[Published Bluebloods Nov/Dec 2020]
The autumn in Europe has been very wet, with racecourse surfaces turning soft or even heavy. There is no doubt that soft underfoot conditions change the complexion of racing, not all for the better. Good horses defect from good races and those that stand their ground are frequently compromised to one degree or another. But as they say, every cloud has a silver lining. And some of that silver lining was on show during the recent British Champions weekend, which is frequently staged on soft underfoot conditions. The grand old sire Pivotal emerged with much credit on the day, siring two winners in Addeybb, who put up a career best performance to land the Gr.1 Champion Stakes, and Glen Shiel who took the Gr.1 British Champions Sprint Stakes from Brando, another son of Pivotal. The veteran Cheveley Park stallion covered 25 mares in his 24th covering season earlier this year at the ripe old age of 27.
When the going gets soft, the Pivotals get going. That would be an over simplification of his stock’s preferred ground conditions. True, he’s been long renowned as a sire whose runners can handle wet conditions, but he’s also had plenty who are quite comfortable on fast summer turf. His British Champions day successes did perhaps mark the end of an era, as it is hard to visualise another day where he will sire a new G1 winner to add to his admirable tally of 33.
Pivotal built his reputation the hard way, starting out as a £6,000 stallion after he landed the Gr.2 King’s Stand at Royal Ascot and signed off with a victory in the G1 Nunthorpe, performances that earned him a Timeform mark of just 124. His early mares played to his strengths as a sprinter and he hit the jackpot with his very first crop of runners, siring the brilliantly fast Kyllachy, who proved to be a more gifted sprinter than his sire, graduating from handicaps to earn a Timeform rating of 129 for his win the 2002 renewal of the G1 Nunthorpe. Pivotal is demonstrably a speed influence – the stamina index of his runners being significantly shorter than that of their siblings. But he also showed early on that he could get a very good horse at up to a mile-and-a-quarter, the Gr.1-winning fillies Golden Apples and Silvester Lady being two fine examples from his initial crop of runners. That inevitably led to more stamina and class among his future books, to the point that his top ten runners by Timeform rating now feature horses with maximum winning distances ranging from five to over 12 furlongs. The 128-rated Avilius was probably his best known Australian galloper before Addeybb twice defeated Verry Elleegant at Gr.1 level back in March. Addeybb earned a 129 rating for his latest G1 victory at Ascot, which puts him level with Kyllachy, two pounds behind Pivotal’s best ever runner Farhh.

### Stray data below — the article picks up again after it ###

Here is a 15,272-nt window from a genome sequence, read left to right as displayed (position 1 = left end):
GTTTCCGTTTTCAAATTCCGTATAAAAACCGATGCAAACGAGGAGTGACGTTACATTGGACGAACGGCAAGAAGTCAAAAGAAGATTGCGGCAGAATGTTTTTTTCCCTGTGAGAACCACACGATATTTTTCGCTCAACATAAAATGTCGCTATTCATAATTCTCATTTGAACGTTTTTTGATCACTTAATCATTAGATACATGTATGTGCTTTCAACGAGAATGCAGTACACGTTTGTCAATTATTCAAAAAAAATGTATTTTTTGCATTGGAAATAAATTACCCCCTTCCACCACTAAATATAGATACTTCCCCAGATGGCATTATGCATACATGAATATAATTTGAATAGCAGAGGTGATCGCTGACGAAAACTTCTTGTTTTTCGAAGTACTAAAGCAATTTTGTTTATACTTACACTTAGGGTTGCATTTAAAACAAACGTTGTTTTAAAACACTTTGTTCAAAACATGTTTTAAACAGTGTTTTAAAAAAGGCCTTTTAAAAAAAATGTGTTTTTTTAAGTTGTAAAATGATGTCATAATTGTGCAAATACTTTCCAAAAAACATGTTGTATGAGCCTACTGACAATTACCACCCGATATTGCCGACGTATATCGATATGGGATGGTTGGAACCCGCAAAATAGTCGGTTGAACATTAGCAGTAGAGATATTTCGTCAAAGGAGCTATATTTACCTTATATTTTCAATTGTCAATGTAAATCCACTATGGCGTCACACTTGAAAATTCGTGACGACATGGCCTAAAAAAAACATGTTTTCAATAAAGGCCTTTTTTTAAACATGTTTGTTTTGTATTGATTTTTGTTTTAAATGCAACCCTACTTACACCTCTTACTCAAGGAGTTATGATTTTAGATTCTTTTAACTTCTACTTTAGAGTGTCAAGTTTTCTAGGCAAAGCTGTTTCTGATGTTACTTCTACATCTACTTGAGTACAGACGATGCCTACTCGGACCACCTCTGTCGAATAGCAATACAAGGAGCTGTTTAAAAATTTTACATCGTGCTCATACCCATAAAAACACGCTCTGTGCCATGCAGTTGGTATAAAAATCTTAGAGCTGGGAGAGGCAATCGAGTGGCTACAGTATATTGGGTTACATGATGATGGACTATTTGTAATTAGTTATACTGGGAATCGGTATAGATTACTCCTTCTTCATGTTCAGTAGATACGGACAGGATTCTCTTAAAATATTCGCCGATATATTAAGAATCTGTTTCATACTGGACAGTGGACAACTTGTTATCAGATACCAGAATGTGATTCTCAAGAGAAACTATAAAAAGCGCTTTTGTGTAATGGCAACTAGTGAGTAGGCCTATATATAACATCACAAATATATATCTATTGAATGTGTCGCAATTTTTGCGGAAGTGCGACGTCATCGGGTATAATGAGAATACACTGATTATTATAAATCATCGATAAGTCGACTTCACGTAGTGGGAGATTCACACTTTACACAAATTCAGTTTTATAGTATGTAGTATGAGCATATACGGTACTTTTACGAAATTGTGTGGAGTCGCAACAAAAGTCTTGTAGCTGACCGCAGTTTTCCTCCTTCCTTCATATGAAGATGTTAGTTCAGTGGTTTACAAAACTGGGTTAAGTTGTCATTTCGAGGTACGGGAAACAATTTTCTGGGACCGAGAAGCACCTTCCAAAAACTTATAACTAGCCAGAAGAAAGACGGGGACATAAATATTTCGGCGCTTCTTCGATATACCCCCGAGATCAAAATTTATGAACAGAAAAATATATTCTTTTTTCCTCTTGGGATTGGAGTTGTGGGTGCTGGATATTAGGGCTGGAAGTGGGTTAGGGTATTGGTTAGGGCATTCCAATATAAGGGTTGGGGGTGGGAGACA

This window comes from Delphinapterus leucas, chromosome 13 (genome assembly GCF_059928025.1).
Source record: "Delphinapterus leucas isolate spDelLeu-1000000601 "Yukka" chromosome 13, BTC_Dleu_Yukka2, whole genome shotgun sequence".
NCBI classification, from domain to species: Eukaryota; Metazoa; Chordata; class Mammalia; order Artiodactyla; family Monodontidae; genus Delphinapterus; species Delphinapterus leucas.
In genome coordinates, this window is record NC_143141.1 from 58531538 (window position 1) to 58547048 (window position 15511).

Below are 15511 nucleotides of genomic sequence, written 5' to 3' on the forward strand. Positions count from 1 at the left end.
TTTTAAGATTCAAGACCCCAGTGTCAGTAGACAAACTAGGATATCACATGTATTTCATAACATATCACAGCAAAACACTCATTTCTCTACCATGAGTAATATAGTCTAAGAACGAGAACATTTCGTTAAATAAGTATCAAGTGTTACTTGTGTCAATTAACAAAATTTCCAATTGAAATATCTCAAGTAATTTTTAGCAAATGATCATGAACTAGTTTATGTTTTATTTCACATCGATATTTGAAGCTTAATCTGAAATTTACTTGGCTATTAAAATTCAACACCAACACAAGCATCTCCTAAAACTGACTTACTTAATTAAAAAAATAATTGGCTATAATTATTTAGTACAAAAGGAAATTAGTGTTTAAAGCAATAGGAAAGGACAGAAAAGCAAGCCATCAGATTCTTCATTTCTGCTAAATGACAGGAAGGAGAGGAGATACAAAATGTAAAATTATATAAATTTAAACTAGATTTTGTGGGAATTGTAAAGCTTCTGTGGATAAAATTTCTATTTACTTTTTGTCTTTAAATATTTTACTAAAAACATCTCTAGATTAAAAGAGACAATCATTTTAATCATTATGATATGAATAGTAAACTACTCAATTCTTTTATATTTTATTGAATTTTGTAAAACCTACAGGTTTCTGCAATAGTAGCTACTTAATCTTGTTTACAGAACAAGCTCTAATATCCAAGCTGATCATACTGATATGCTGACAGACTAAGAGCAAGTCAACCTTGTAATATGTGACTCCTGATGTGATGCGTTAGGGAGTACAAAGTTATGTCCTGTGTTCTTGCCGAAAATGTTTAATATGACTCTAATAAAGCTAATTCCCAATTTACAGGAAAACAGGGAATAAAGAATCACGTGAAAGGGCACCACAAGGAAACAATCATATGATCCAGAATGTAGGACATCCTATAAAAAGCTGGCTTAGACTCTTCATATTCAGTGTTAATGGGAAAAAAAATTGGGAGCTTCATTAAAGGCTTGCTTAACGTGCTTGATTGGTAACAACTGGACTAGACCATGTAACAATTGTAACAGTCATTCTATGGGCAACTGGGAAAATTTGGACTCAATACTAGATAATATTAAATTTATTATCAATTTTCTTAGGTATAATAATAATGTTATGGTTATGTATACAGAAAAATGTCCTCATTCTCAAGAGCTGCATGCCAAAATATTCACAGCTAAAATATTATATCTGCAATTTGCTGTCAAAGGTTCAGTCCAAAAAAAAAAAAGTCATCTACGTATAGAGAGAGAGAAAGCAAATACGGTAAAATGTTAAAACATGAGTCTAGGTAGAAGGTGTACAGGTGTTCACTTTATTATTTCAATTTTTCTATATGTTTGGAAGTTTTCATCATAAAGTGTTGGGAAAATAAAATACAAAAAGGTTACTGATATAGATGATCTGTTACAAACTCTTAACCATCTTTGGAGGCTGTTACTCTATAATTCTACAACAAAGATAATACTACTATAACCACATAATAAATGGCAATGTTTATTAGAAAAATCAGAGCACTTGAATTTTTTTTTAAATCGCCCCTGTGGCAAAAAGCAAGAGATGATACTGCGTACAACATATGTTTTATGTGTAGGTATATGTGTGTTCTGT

Pivotal’s influence is now being passed down through is sons and daughters at stud. He has found at least two very worthy sire sons in the France-based Siyouni and Darley’s Farhh, whose career has been compromised by low libido. And, judging by the results of some of this autumn’s big European races, Siyouni’s offspring are, like the Pivotals, adept at handling soft ground. His son Sottsass was least inconvenienced by the wet conditions present at Longchamp on Arc day when taking that feature race and his Champion two-year-old-elect St Mark’s Basilica also handled soft conditions admirably in the G1 Dewhurst.
Pivotal has sired 149 Stakes winners from his Newmarket base, which is second only to Dubawi among British sires since Pattern racing began. And this tally is not simply down to longevity alone. His Stakes winners have been produced at an excellent rate of 11% to runners, a standard so rarely achieved nowadays due to large books. Quite remarkably, Pivotal is even more effective as a broodmare sire. He holds the British record for most G1 winners in a calendar year, his daughters producing ten in 2017. Moreover, the 107 northern hemisphere Stakes winners out of Pivotal mares have been produced at an excellent rate of 6.0%, well in advance of the average score for the stallions that sired them. And when we focus on his achievements from his elite daughters, his numbers are even more impressive. There have been 59 Stakes winners produced from elite daughters of Pivotal and they have been produced at an astonishing rate of 12.4% to runners.
This concentration of quality is all the more impressive when we learn that the average for the sires who covered them – and they are all good stallions – is 8.9%. It is also ahead of Galileo’s 9.8% Stakes winners from elite mares. In fact, it is so good it gets close to Darshaan’s 14.9% and Danehill’s 15%, two of Europe’s greatest broodmares sires in recent times. It is with Galileo that Pivotal’s daughters have forged a particularly strong partnership. Thus far, a remarkable 41% of the 29 runners by Galileo out of Pivotal mares are Stakes winners. And he has a 36% strike rate with Galileo’s young sire son Frankel. It’s also notable that when you introduce Galileo blood to a stallion that already carries Pivotal and Danehill, as Siyouni does, you get the likes of Sottsass and St Mark’s Basilica.